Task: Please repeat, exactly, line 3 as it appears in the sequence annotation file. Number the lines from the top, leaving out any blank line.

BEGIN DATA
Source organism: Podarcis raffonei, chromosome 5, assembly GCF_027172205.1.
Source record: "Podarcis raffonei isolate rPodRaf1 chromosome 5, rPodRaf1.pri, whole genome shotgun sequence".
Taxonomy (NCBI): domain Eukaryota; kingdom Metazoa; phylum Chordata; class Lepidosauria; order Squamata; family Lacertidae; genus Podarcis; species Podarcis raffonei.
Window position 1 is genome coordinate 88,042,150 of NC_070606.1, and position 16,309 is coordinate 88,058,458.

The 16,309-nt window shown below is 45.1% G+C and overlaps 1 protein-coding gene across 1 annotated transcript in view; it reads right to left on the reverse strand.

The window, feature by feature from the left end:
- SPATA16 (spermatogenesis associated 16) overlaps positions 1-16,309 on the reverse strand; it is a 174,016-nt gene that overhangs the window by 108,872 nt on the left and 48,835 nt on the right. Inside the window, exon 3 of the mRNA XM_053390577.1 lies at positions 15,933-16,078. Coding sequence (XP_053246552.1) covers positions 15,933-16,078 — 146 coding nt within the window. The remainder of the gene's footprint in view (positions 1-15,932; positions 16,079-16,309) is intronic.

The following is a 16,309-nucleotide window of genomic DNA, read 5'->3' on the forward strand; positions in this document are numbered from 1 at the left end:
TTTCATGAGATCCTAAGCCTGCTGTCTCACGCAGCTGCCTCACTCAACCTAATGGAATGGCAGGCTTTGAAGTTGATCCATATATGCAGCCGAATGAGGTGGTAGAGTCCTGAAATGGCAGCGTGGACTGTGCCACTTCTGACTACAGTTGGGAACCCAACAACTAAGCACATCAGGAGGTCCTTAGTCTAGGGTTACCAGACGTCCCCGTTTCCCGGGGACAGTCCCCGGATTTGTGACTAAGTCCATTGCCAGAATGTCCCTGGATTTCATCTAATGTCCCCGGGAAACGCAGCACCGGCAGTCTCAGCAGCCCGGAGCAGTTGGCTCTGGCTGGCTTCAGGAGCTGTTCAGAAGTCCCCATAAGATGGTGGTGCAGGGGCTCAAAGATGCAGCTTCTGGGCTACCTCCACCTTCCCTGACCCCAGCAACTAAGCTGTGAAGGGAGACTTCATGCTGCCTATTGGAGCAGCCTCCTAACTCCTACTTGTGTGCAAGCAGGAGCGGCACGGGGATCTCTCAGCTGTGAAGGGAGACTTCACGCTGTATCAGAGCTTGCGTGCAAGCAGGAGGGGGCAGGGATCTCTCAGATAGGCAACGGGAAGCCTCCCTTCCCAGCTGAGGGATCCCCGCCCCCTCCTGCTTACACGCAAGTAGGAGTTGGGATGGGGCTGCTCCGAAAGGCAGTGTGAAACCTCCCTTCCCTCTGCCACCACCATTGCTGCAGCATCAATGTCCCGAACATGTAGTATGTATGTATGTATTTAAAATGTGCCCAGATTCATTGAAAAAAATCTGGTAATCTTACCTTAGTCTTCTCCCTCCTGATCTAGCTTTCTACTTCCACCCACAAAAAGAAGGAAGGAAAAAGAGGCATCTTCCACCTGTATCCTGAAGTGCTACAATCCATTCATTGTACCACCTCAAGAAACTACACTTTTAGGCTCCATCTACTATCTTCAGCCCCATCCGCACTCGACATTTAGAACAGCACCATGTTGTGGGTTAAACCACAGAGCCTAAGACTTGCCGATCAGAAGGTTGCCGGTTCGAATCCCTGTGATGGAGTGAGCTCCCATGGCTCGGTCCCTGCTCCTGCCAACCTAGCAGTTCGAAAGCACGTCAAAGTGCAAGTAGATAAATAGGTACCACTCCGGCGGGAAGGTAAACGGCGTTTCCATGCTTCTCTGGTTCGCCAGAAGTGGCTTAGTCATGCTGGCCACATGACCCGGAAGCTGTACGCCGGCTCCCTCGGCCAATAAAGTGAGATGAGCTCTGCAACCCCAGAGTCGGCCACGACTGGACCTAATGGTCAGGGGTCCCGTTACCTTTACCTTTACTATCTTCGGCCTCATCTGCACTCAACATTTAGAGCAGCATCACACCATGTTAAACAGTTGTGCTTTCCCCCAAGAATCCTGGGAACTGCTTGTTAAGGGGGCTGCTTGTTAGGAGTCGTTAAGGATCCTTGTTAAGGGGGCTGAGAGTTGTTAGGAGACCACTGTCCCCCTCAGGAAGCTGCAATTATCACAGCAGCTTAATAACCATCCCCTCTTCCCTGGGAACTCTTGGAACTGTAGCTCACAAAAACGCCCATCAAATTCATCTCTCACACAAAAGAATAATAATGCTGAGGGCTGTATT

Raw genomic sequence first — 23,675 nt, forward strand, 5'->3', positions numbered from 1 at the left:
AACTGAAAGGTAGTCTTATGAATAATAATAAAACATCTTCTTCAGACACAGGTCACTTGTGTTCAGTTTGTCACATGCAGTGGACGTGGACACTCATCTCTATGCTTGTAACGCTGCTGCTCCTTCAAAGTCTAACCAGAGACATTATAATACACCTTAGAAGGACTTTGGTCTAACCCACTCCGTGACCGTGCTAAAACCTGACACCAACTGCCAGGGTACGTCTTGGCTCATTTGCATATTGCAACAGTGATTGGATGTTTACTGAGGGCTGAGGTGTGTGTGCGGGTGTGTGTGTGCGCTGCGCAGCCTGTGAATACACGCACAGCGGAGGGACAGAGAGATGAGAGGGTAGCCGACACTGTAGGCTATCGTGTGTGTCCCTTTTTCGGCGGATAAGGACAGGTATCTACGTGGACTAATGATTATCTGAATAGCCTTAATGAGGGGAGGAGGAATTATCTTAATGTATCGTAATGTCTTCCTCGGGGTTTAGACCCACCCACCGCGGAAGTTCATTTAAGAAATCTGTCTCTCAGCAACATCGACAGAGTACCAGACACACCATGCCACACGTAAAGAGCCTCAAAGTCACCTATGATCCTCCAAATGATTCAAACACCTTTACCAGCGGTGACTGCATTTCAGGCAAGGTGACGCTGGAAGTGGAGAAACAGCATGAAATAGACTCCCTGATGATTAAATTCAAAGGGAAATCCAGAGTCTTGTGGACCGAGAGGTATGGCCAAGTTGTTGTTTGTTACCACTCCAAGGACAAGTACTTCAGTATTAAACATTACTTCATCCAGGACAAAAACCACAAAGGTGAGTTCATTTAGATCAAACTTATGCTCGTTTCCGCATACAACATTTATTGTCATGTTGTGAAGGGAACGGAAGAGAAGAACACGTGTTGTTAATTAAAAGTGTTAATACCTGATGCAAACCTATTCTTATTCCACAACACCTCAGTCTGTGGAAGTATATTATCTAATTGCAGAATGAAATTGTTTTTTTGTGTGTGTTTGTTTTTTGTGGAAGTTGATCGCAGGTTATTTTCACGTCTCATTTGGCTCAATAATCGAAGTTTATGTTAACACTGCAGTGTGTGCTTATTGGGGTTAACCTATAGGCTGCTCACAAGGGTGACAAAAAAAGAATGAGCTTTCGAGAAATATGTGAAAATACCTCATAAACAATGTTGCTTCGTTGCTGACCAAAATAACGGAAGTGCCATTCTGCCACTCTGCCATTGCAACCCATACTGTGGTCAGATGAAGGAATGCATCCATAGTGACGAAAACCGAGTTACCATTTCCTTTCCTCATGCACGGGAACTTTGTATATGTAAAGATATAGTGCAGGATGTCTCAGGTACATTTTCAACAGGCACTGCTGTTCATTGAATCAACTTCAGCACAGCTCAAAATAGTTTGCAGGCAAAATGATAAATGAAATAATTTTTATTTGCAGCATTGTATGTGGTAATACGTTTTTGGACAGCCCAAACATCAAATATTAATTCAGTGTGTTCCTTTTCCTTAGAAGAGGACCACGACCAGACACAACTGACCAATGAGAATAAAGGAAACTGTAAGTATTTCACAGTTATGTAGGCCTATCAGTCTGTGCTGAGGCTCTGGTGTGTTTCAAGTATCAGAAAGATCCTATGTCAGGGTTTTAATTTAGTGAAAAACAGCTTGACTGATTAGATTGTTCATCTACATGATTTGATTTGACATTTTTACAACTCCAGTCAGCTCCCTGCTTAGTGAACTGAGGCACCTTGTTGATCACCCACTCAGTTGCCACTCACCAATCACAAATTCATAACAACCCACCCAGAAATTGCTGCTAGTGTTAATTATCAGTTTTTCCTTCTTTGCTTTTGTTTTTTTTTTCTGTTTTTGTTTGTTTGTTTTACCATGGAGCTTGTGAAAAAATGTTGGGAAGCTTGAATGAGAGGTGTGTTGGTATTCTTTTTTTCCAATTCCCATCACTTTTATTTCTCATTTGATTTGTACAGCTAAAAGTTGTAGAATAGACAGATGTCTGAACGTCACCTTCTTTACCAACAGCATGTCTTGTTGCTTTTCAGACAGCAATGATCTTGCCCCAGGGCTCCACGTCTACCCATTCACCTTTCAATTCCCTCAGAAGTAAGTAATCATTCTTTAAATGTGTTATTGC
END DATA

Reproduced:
Taxonomy (NCBI): domain Eukaryota; kingdom Metazoa; phylum Chordata; class Lepidosauria; order Squamata; family Lacertidae; genus Podarcis; species Podarcis raffonei.